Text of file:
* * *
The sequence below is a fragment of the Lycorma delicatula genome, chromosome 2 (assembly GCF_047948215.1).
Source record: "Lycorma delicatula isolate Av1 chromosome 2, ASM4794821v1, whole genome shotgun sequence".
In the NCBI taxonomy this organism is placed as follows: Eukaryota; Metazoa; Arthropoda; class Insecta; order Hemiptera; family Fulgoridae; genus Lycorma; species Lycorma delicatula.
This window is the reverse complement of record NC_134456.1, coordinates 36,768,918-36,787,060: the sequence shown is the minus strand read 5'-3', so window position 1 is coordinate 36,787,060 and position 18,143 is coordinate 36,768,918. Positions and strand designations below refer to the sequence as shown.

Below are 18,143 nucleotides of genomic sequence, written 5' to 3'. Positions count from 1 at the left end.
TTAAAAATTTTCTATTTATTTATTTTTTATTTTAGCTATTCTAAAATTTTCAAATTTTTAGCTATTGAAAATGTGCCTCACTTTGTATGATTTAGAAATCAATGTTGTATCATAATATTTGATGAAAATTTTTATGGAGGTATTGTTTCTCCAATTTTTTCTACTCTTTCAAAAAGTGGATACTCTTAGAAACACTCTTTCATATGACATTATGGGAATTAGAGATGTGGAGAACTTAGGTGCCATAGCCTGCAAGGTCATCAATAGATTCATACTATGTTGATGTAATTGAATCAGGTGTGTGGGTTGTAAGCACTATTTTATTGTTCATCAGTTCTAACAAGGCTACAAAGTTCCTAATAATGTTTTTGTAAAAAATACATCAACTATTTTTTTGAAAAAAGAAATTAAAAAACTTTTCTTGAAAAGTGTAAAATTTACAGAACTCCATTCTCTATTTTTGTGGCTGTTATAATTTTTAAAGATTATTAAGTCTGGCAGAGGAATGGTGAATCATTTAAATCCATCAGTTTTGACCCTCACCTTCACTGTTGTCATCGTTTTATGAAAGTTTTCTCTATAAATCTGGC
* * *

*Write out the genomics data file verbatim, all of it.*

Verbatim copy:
The sequence below is a fragment of the Lycorma delicatula genome, chromosome 2 (assembly GCF_047948215.1).
Source record: "Lycorma delicatula isolate Av1 chromosome 2, ASM4794821v1, whole genome shotgun sequence".
In the NCBI taxonomy this organism is placed as follows: Eukaryota; Metazoa; Arthropoda; class Insecta; order Hemiptera; family Fulgoridae; genus Lycorma; species Lycorma delicatula.
This window is the reverse complement of record NC_134456.1, coordinates 36,768,918-36,787,060: the sequence shown is the minus strand read 5'-3', so window position 1 is coordinate 36,787,060 and position 18,143 is coordinate 36,768,918. Positions and strand designations below refer to the sequence as shown.

Below are 18,143 nucleotides of genomic sequence, written 5' to 3'. Positions count from 1 at the left end.
TTAAAAATTTTCTATTTATTTATTTTTTATTTTAGCTATTCTAAAATTTTCAAATTTTTAGCTATTGAAAATGTGCCTCACTTTGTATGATTTAGAAATCAATGTTGTATCATAATATTTGATGAAAATTTTTATGGAGGTATTGTTTCTCCAATTTTTTCTACTCTTTCAAAAAGTGGATACTCTTAGAAACACTCTTTCATATGACATTATGGGAATTAGAGATGTGGAGAACTTAGGTGCCATAGCCTGCAAGGTCATCAATAGATTCATACTATGTTGATGTAATTGAATCAGGTGTGTGGGTTGTAAGCACTATTTTATTGTTCATCAGTTCTAACAAGGCTACAAAGTTCCTAATAATGTTTTTGTAAAAAATACATCAACTATTTTTTTGAAAAAAGAAATTAAAAAACTTTTCTTGAAAAGTGTAAAATTTACAGAACTCCATTCTCTATTTTTGTGGCTGTTATAATTTTTAAAGATTATTAAGTCTGGCAGAGGAATGGTGAATCATTTAAATCCATCAGTTTTGACCCTCACCTTCACTGTTGTCATCGTTTTATGAAAGTTTTCTCTATAAATCTGGC